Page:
MANual of Style

Lesson 9: Intro to Casualwear by Shreyas
27 January, 2010, 12:35 am
Filed under: Casualwear | Tags: ,

Welcome to Unit 2! For the next few weeks, we’ll discuss casualwear.

First let’s talk about what we mean when we say “casualwear.” I don’t mean “things you wear in your house by yourself,” that’s loungewear or laundry day. Casualwear is the stuff you wear when you’re out of the house or otherwise seeing people, and no stricter dress code prevails. People have different stances on casualwear; what we consider casualwear might be what you wear when you’re dressing up. That’s cool, as long as you’ve done your closet cleanout from Lesson 4 and you’re not going out in things that are soiled, in disrepair, or otherwise inappropriate.

Casual vs. Work

While we’re talking casual, let’s briefly acknowledge the issue of work clothes. Most professions have an official or de facto dress code, as do some leisure activities such as running, most sports, metalwork, etc. The guidelines for casualwear don’t apply here. Even freelancers have to look somewhat businesslike when conducting meetings with clients. We’ll talk more about work clothes in a different lesson.

The Freedom of Casualwear

Since there are fewer widespread expectations for what to wear in a casual setting, you have a lot of flexibility to express your own style. I encourage you to milk that opportunity for all it’s worth. If you’re experimenting with a new silhouette or color, the least risky way to do it is to incorporate it into an outfit when you’re going out for a coffee with a friend, a walk around town, or whatever. Then, when that job interview or date rolls around, you’ll know whether it’s a good idea or not.

More formal clothes can be dressed down in casual ensembles by pairing them appropriately, too. That expands your potential wardrobe dramatically. You can wear an untucked tux shirt with jeans for a sharp twist on a classic look, or bring out a special pair of trousers to go with a tee shirt. It isn’t usually possible to dress up garments in the same way, though, so I wouldn’t advise trying to revitalize your style with your favorite dinosaur pajama pants. The classic tee-with-blazer look is great, too, but do it carefully: the tee in question is nearly always solid, black, and well-tailored. You can get away with colors and graphics, carefully, but this is one place where you can’t let silhouette slide or the blazer won’t fit right.

Casual vs. Comfortable

The word “comfortable” is the number-one excuse that people use for dressing poorly. “I’d rather be comfortable than fashionable” is a denial based on a false dichotomy; you don’t have to choose just one. As long as your clothes fit right and are made from quality fabrics they will be physically comfortable. This is kind of a big deal, and it’s why you should always try on clothes before you buy them. If they pinch or pull or chafe or sag or itch, either they don’t fit or they’re made of something your skin doesn’t like. Check the garment label and find something different.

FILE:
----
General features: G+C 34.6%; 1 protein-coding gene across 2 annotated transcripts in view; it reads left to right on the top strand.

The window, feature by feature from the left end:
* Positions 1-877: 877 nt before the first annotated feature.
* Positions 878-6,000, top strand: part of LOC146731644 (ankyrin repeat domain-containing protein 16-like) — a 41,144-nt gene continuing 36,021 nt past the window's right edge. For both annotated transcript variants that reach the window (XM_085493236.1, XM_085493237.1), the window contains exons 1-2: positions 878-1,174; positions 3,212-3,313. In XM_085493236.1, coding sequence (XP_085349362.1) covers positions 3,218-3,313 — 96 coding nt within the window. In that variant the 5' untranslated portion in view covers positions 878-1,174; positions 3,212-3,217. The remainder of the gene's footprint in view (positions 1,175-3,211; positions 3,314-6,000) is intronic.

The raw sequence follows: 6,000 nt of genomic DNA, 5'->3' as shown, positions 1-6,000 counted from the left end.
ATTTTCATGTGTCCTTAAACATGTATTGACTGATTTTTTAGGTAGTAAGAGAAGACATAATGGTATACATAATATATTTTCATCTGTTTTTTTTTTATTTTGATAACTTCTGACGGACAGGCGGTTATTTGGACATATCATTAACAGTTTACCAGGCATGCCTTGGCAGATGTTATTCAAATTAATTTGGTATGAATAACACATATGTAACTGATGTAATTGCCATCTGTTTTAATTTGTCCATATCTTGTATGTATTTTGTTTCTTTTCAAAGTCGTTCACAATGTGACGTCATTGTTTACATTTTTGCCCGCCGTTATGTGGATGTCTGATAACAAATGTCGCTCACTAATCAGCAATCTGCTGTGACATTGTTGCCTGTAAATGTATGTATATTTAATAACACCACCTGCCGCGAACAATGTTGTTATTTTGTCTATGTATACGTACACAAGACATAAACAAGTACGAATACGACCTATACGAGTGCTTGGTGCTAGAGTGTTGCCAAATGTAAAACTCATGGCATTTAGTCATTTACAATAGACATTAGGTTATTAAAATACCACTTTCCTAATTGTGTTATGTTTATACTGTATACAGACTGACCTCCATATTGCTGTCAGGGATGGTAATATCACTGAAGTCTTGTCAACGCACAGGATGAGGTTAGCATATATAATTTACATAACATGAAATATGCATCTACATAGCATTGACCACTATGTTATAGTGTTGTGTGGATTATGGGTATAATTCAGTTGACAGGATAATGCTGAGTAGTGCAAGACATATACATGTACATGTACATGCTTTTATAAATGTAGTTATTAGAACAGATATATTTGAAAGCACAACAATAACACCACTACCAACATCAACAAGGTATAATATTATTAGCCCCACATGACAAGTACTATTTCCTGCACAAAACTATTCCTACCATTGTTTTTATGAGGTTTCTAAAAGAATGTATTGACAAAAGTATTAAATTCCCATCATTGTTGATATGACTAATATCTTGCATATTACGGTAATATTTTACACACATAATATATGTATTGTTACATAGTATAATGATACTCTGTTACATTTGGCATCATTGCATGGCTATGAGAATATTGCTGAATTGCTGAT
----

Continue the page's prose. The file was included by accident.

Psychologically comfortable is an entirely different thing, and if you’ve got a piece of clothing you look good in, that fits well, and makes you feel psychologically uncomfortable, I think you should wear it. Take it as a challenge. Back when I was into bold patterns, I tried on this white shirt with a big floral print in brown. The colors looked good on me, the fabric was appropriate for the season, and the silhouette made me look great. I was super nervous about it. Still, I bought it anyway, and got a couple of compliments on it when I forced myself to wear it the first couple of times. Success. I don’t mean to suggest that you should buy and wear clothes you don’t like, but you should give clothes a chance if they follow your rules, and really examine your reasons for disliking something. I was just nervous about wearing flowers that big (I mean, really big) on something that clearly wasn’t a Hawaiian shirt. You’ll find the more compliments you get on clothing, the better you’ll feel in it. So, if you’re nervous about trying new clothes, bring honest and supportive friends to cheer you on while you shop (and offer a second opinion when you make missteps).

I think you’ll also find that a lot of your “comfortable” clothes feel that way for psychological reasons. They might have emotional significance, or you might’ve had them for a long time, etc. I used to have a pair of jeans that I loved, long after the cuffs and knees gave way and the belt loops started to tear off. They made me happy but I tripped on them all the time, had cold knees, and didn’t fit right because I couldn’t wear a belt. I think they’re still at my parents’ house somewhere, because I don’t want to throw them away, but I’m not wearing them anytime soon. They don’t make my butt look nice, they don’t keep me warm, and they hinder my motion. Why wear them?

That’s it for now. Thursday, we’ll talk about casual tops.


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